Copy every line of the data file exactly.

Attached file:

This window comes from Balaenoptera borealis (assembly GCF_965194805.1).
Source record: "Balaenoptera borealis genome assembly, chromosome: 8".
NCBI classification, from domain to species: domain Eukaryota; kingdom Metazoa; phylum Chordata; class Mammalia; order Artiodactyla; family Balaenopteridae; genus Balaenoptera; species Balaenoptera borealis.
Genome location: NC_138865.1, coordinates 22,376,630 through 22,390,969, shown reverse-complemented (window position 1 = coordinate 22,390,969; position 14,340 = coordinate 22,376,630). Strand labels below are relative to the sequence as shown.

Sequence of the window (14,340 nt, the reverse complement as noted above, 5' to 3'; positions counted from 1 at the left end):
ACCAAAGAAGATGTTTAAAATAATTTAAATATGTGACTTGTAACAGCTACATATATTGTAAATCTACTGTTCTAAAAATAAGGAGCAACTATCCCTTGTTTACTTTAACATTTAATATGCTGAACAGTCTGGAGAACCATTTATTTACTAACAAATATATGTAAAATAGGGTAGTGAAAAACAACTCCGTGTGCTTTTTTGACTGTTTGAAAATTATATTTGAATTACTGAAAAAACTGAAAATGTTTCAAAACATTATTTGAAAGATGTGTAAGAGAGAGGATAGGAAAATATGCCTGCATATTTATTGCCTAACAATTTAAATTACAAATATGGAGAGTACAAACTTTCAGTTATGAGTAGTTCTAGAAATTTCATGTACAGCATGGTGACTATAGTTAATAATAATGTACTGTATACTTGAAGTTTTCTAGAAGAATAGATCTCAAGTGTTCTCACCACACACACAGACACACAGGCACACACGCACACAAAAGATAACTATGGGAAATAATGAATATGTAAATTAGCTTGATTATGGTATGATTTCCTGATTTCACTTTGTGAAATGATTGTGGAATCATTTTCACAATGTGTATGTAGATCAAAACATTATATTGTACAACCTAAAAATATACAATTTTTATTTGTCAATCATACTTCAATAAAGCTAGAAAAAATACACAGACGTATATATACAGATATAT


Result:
This window comes from Balaenoptera borealis (assembly GCF_965194805.1).
Source record: "Balaenoptera borealis genome assembly, chromosome: 8".
NCBI classification, from domain to species: domain Eukaryota; kingdom Metazoa; phylum Chordata; class Mammalia; order Artiodactyla; family Balaenopteridae; genus Balaenoptera; species Balaenoptera borealis.
Genome location: NC_138865.1, coordinates 22,376,630 through 22,390,969, shown reverse-complemented (window position 1 = coordinate 22,390,969; position 14,340 = coordinate 22,376,630). Strand labels below are relative to the sequence as shown.

Sequence of the window (14,340 nt, the reverse complement as noted above, 5' to 3'; positions counted from 1 at the left end):
ACCAAAGAAGATGTTTAAAATAATTTAAATATGTGACTTGTAACAGCTACATATATTGTAAATCTACTGTTCTAAAAATAAGGAGCAACTATCCCTTGTTTACTTTAACATTTAATATGCTGAACAGTCTGGAGAACCATTTATTTACTAACAAATATATGTAAAATAGGGTAGTGAAAAACAACTCCGTGTGCTTTTTTGACTGTTTGAAAATTATATTTGAATTACTGAAAAAACTGAAAATGTTTCAAAACATTATTTGAAAGATGTGTAAGAGAGAGGATAGGAAAATATGCCTGCATATTTATTGCCTAACAATTTAAATTACAAATATGGAGAGTACAAACTTTCAGTTATGAGTAGTTCTAGAAATTTCATGTACAGCATGGTGACTATAGTTAATAATAATGTACTGTATACTTGAAGTTTTCTAGAAGAATAGATCTCAAGTGTTCTCACCACACACACAGACACACAGGCACACACGCACACAAAAGATAACTATGGGAAATAATGAATATGTAAATTAGCTTGATTATGGTATGATTTCCTGATTTCACTTTGTGAAATGATTGTGGAATCATTTTCACAATGTGTATGTAGATCAAAACATTATATTGTACAACCTAAAAATATACAATTTTTATTTGTCAATCATACTTCAATAAAGCTAGAAAAAATACACAGACGTATATATACAGATATAT